At first it was just the 6 of us, the guys were running late. While Kevin and Sara were finishing up in the kitchen I went to talk to the mom and sister. Both were super nice, but I had a hard time making conversation with the sister. She had to be in her late 20's and was nice enough, but we had nothing in common. I was struggling for conversation and could not be less interested in the football game playing in the corner. But at the same time I could not make myself get up from the director's chair I chose to sit in. It was either that or the couch and I know it would have taken at least one person to pull me up if I had planted myself there. God a vodka tonic would have been wonderful! Finally husband came into the room and the conversation flowed a little easier. I envy his ability to hold a conversation with anyone, anytime.
The mom was pretty soft-spoken but we had this whole pregnancy thing to discuss. You know what I'm talking about moms. How are you feeling? Is it a girl or a boy? Oh, you're not finding out? How unusual. Why not? Are you working? Are you going back to work? Do you plan to nurse? Be prepared, it doesn't work for everyone. Let me tell you about my 72 hour labor with my first child and my unscheduled C-section with my second and all the horror I had to go through and then the nursing, OMG. At about this point I had to pee.
I wander into the kitchen to help by sampling everything and we chat. Things are great, Kevin and Sara really are one of my favorite couples here, they've been such great friends to us.
We sit down for dinner and the 2 guys arrive shortly thereafter, but not before I have to pee. I love good conversation, not just the 'how's the weather... weekend plans...' kind of conversations that are fine, but lets discuss something we all have an opinion on, whether we share or not. You have to get a picture of Alex in your head. He's dressed very European and reminds me of a Russian Billy Crystal in his speech and mannerisms. Got that?
We are talking about the election, and we're clearly in the pro-Obama majority but it's not unanimous. We talk about promises made and that no one expects everything to be put into effect, clearly there are high hopes and expectations for the coming years. And then we get around to gun control. It becomes clear that Alex and the rest of us at the table have very different frames of reference. When Alex and I were talking we agreed that there should be stricter controls and laws. The difference is he owns a gun, and would never not own one, and I would never own a gun or have one in our house. It's a deal breaker. My rationale, however flawed, is that I understand if bad people want to get weapons, they will, whether legal or not. However, I don't believe I have ever heard a report about a burglar or murderer being shot by someone who owned a gun. What I do hear are the stories about the child that found a gun and accidently shot himself or someone else. Or the stories where an adult gets their gun and shoots someone, who turned out not to be a burglar. I know, there are safeties on most weapons, you can keep them in locked boxes, the ammunition in a separate place, training ....... all of that. But the possibility of an accident is too great for me.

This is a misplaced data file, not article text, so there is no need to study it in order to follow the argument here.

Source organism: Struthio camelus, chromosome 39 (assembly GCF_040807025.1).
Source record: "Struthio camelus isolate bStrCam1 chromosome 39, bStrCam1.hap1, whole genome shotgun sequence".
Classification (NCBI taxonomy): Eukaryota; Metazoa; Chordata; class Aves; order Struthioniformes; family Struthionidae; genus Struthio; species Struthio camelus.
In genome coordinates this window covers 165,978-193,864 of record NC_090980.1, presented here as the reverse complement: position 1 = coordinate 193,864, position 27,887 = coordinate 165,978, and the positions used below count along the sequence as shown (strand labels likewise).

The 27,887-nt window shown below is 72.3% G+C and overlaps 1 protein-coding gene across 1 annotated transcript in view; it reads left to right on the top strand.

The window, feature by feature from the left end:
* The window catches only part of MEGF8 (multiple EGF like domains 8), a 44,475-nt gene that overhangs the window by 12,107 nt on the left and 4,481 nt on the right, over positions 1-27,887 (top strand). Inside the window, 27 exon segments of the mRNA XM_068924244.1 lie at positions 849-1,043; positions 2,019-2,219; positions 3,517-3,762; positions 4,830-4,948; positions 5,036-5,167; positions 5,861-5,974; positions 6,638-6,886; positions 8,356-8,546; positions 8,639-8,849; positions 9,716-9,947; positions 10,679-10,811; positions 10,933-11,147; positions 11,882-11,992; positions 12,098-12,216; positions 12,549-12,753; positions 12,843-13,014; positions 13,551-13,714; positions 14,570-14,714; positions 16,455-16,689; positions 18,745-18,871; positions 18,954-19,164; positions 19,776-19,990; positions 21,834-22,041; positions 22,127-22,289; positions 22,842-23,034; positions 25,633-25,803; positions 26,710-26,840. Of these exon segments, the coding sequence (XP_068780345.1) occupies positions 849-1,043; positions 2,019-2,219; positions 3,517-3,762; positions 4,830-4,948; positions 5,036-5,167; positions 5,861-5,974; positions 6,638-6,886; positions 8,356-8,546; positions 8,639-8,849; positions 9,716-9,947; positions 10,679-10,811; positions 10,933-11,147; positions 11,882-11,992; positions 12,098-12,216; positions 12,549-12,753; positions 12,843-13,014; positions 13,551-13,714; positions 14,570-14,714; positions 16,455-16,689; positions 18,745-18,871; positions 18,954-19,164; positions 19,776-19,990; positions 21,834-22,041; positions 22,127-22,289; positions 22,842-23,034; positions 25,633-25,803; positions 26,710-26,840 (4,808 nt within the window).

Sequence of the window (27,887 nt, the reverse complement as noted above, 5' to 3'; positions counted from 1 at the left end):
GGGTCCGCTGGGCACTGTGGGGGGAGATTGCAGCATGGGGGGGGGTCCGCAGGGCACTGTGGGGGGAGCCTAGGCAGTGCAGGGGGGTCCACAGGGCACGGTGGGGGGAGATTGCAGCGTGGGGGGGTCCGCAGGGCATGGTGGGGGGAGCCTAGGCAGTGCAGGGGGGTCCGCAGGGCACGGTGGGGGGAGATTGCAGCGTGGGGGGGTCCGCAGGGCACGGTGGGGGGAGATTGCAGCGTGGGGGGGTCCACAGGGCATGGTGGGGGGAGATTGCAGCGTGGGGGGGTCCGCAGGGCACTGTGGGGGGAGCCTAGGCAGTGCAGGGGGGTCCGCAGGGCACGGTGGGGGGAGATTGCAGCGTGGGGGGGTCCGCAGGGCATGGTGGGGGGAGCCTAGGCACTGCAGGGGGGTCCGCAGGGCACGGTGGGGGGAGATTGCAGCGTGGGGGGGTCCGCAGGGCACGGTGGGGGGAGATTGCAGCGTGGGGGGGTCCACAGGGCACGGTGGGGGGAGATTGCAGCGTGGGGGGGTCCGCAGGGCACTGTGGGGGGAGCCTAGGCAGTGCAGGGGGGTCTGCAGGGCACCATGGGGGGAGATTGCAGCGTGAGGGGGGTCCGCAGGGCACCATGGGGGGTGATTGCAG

Here is where it gets interesting. One of my few personal gun related anecdotes takes place when I was in high school. Some friends and I were at a friends house and he says, look what my dad has. Classic right? He pulls a handgun out of a closet somewhere and shows us. He says it's not loaded. He's showing everyone and waving it around. He hands it to a friend and what happens? A shot goes off and shoots out the window. People, we're in suburbia in a middle class neighborhood. Everyone practically wets themselves and they guys scramble to replace the window glass. I freak out and go home.
Alex's personal anecdote is this: He was in the USSR until he was 20 years old. When he was 12 years old, in the 1980s, all of the kids went through drills that included putting on a gas mask and then assembling and dis-assembling an AK-47. They did this all through high school to prepare for the imminent threat of war. He never felt safe as a kid growing up, people fought all the time and there was a lot of general violence. Now being in the U.S. for 20 years his neighborhood is 'up and coming', and his home has been broken into twice in 4 years. Now, I would move out of this neighborhood, probably wouldn't have chosen it to begin with, but it's where he and his family live. He is close to the hospital he works in and it's close to his wife's job as well. He feels that with a weapon at home, safety on, locked away, and an imposing dog, his family is much safer than without.
I don't mean this to be a post about gun laws. More about perspective, frame of reference. This man grew up preparing for war when he was 12. They didn't know any differently. My background is so different, it's almost impossible for me to even imagine thinking like that.
So, this holiday season when you find yourself talking with family, friends and stragglers, enjoy the conversation. Ask questions. We don't all have the same history.
Thursday, December 11, 2008
That's the thing with teaching hospitals - residents are in and out constantly doing only somewhat necessary procedures. I'd only been in an hour and my health and pre-natal history had been taken twice by different doctors. Very annoying.